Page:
Cycling cells must respond to DNA double-strand breaks (DSBs) to avoid genome instability. Missegregation of chromosomes with DSBs during mitosis results in micronuclei, aberrant structures linked to disease. How cells respond to DSBs during mitosis is incompletely understood. We previously showed that Drosophilamelanogaster papillar cells lack DSB checkpoints (as observed in many cancer cells). Here, we show that papillar cells still recruit early acting repair machinery (Mre11 and RPA3) and the Fanconi anemia (FA) protein Fancd2 to DSBs. These proteins persist as foci on DSBs as cells enter mitosis. Repair foci are resolved in a stepwise manner during mitosis. DSB repair kinetics depends on both monoubiquitination of Fancd2 and the alternative end-joining protein DNA polymerase θ. Disruption of either or both of these factors causes micronuclei after DNA damage, which disrupts intestinal organogenesis. This study reveals a mechanism for how cells with inactive DSB checkpoints can respond to DNA damage that persists into mitosis.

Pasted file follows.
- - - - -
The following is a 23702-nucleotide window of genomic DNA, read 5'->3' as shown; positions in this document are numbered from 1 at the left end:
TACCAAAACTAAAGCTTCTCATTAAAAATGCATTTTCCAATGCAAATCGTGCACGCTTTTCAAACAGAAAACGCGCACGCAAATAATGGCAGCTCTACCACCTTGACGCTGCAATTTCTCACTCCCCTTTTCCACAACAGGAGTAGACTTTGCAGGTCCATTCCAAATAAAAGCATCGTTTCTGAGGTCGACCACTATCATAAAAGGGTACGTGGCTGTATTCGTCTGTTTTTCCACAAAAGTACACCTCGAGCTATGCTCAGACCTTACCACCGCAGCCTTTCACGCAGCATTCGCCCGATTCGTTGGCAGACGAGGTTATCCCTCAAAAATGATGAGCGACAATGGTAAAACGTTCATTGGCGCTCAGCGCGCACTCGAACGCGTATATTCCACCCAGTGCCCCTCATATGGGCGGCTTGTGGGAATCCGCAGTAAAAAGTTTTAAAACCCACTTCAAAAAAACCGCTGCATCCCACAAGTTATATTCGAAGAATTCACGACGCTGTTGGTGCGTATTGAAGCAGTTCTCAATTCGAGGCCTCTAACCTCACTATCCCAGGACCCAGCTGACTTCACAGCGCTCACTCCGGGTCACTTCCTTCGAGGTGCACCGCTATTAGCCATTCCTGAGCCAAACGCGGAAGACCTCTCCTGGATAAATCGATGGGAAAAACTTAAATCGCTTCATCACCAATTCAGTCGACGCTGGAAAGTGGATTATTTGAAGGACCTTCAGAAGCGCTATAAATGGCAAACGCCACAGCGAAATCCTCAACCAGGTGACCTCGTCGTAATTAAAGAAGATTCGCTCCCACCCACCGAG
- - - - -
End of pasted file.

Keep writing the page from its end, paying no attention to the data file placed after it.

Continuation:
This content will become publicly available on April 20, 2023
- Publication Date:
- NSF-PAR ID:
- Journal Name:
- 12th International Conference on Biomedical Engineering and Technology (2022), Tokyo, Japan
- Page Range or eLocation-ID:
- 51 to 56
- Sponsoring Org:
- National Science Foundation
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